Jennifer Lawrence is on the cover of Vogue this month talking about her new film Causeway, her new baby boy Cy — named for her art gallerist husband Cooke Maroney’s favorite artist, Cy Twombly — and her somewhat newfound progressive values. The coverline, a quote from J-Law herself, pretty much says it all: “YOU HAVE TO BE POLITICAL.” You do have to.
Today, Lawrence is fired up about the fall of Roe and angry at her Trump-voting dad and disgusted by J.D. Vance, the Republican Senate candidate from Ohio. “He’s not a hillbilly if he wrote a huge book,” she told Vogue. “Rich twat. I mean, I’m a rich twat, but I’m not running for office pretending that I’m not.”
While this kind of language is not new for America’s favorite cool girl, the sentiment behind it is. Just two years ago, in the runup to the 2020 presidential election, Lawrence revealed her political affiliation for the first time. She said on a podcast that she started her career as a good citizen by voting for John McCain in 2008. “It’s extremely hard to talk about politics, and you know, you don’t want to,” she said. “I’m an actor, I want everybody to see my movies. I grew up Republican. My first time voting, I voted for John McCain. I was a little Republican.”
Lawrence was 18 when she cast that little Republican vote, but she told Vogue that her true political awakening began two years earlier when she was watching 30 Rock and Tina Fey-as-Liz Lemon made a joke that made sense to her. Vogue quotes it as “something along the lines of, I’m not a crazy liberal. I just think people should drive hybrid cars.”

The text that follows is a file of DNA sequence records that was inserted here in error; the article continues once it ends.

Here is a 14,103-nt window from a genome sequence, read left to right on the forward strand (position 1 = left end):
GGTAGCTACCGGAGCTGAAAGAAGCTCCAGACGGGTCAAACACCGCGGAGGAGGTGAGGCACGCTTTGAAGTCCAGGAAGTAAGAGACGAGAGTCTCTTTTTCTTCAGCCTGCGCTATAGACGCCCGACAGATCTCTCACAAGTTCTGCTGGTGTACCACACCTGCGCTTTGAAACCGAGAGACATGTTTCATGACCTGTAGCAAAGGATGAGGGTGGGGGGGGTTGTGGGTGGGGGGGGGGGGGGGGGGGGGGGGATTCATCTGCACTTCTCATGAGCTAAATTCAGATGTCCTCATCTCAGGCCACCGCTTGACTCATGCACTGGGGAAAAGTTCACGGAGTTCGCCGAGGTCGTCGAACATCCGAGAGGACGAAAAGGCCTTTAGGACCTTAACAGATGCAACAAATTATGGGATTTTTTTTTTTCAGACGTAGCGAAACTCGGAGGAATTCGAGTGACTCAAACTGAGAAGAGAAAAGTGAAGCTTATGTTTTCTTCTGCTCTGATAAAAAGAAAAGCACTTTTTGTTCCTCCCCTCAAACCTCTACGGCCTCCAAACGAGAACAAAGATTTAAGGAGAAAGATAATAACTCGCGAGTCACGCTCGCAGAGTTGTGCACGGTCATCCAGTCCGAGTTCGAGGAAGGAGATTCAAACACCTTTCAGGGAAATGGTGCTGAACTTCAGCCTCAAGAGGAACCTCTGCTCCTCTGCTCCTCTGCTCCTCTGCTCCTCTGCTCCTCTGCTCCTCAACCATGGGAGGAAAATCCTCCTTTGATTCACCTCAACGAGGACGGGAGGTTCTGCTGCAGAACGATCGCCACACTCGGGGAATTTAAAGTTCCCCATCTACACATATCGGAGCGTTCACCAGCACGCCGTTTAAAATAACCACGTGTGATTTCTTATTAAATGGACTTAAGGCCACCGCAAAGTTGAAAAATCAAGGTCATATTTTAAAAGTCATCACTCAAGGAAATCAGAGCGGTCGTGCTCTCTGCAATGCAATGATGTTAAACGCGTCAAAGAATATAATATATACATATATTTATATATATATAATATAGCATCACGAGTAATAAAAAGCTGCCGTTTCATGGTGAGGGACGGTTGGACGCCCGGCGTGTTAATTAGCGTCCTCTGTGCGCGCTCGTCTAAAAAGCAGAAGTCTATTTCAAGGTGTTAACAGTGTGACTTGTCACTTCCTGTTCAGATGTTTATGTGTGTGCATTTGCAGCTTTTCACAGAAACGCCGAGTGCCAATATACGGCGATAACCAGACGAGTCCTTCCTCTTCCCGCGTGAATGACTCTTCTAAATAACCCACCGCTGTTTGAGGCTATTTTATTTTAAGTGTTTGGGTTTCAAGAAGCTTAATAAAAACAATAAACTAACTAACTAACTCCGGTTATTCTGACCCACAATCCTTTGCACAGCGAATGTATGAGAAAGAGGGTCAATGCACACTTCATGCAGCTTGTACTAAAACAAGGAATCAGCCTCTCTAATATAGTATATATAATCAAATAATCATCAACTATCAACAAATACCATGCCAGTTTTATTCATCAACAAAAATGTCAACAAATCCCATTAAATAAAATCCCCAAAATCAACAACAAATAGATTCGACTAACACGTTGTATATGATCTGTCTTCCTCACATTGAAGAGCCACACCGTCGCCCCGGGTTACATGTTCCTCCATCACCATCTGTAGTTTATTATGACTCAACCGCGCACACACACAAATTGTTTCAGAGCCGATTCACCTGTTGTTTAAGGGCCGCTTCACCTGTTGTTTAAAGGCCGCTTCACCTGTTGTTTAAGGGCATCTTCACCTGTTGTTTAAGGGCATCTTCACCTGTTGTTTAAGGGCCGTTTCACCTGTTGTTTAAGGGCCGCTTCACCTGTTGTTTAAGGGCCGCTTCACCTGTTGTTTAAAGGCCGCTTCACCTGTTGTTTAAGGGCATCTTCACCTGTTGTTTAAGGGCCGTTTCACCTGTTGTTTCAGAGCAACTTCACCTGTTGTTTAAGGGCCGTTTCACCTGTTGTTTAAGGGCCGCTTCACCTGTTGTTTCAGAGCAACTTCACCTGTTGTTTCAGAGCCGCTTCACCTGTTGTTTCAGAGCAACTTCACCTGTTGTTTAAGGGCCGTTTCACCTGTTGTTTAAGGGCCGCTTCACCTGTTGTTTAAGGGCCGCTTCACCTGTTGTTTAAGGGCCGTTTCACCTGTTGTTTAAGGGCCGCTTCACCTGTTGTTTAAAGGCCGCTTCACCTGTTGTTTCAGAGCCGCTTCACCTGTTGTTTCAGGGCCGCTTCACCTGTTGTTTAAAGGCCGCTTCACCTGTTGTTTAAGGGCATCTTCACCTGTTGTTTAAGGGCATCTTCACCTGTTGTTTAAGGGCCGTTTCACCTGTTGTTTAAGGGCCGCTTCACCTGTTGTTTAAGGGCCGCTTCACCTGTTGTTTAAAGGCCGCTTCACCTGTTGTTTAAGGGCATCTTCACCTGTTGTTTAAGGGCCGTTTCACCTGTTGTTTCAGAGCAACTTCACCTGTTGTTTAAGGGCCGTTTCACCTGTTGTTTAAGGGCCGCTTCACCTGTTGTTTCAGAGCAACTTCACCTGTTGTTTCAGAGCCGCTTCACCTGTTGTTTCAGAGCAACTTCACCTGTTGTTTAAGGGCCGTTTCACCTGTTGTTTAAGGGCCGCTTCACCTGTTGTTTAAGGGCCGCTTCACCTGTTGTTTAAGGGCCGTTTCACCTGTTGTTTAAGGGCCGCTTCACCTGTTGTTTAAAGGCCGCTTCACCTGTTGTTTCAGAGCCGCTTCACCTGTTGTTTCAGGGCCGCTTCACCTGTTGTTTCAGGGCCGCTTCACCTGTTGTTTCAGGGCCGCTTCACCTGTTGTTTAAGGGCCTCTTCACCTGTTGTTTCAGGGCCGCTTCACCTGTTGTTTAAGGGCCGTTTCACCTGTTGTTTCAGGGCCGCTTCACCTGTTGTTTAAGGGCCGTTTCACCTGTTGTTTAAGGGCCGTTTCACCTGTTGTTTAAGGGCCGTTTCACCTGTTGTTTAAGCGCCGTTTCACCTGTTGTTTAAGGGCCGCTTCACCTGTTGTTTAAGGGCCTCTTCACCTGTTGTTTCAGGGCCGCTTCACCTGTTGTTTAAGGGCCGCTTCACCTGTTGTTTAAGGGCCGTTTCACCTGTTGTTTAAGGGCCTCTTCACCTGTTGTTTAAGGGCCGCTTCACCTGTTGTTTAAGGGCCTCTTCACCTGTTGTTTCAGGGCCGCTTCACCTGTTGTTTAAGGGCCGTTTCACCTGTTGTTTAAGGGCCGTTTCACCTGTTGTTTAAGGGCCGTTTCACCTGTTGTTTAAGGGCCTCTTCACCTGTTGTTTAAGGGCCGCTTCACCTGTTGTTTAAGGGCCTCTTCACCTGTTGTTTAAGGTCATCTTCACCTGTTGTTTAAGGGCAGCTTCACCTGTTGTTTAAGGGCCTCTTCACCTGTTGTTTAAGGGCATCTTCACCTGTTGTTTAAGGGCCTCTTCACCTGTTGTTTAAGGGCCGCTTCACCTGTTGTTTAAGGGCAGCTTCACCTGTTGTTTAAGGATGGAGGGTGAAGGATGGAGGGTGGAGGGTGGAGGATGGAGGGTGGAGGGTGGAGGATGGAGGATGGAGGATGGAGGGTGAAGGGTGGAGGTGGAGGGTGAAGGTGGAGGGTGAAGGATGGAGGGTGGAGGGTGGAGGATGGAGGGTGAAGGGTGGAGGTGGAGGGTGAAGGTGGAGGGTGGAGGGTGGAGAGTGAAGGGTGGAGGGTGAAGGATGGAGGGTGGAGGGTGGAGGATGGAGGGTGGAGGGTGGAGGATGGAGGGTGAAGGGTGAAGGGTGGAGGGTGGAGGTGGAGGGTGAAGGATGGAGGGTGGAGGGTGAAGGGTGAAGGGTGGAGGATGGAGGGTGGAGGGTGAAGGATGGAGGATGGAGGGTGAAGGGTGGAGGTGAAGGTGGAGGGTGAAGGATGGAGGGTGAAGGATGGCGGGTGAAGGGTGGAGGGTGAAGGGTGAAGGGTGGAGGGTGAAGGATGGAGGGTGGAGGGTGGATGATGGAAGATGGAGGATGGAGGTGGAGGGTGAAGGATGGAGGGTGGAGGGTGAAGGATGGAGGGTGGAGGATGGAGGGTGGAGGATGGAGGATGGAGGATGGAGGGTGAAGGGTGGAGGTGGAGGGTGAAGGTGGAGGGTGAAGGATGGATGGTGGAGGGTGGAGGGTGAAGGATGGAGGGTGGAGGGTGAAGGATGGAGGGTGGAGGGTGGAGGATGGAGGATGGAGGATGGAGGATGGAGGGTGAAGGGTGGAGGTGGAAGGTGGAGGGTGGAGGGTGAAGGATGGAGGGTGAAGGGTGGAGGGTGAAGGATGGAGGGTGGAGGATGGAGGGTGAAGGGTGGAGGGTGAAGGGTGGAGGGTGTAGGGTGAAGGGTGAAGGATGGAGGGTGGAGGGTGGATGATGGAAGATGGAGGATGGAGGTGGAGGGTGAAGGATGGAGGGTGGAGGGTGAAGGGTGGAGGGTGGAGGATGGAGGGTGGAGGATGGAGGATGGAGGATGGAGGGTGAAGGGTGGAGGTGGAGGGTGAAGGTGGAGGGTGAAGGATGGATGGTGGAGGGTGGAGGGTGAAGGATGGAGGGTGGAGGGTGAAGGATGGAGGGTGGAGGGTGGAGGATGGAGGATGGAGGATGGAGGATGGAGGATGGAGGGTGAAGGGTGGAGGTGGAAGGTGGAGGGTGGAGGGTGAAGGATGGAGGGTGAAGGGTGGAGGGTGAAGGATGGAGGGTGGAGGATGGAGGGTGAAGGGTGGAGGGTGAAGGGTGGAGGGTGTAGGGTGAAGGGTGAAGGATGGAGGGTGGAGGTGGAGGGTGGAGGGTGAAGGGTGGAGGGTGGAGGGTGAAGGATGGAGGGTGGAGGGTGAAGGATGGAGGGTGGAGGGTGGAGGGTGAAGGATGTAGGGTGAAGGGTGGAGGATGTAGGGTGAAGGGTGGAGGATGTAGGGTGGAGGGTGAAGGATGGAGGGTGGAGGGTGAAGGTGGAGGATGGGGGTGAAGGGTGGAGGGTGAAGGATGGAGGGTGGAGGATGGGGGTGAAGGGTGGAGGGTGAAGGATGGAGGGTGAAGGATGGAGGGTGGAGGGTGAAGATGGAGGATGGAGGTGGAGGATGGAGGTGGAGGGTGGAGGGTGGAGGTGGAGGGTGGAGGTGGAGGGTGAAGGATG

(The actual joke went like this: “Just because I think gay dudes should be allowed to adopt kids and we should all have hybrid cars doesn't mean I don't love America.”)
That seed of liberalism grew and grew until Lawrence apparently spent the runup to this Vogue cover harassing the reporter with her every thought about the midterms. “In the days and weeks after the interview at her house, she kept thinking of more things to say,” writes reporter Abby Aguirre. “There were multiple calls, one on the Fourth of July, and at least one voice memo. She would send long, thought-out, fact-filled paragraphs—mini op-eds—via text. Later, on the phone, emotion would pour out.”
According to Aguirre, Lawrence quoted Ruth Bader Ginsburg, criticized the two-party system, and dunked on Mitch McConnell. She also quoted another good television show, Veep, when discussing abortion rights. “Get the government out of my snatch,” she said. “Okay? Pull quote! On the record!”
Lawrence’s political conversion, it seems, is complete. Hopefully, in addition to sending voice memos about the Supreme Court to a Vogue reporter, she’s donated some money to abortion funds and Democratic candidates too.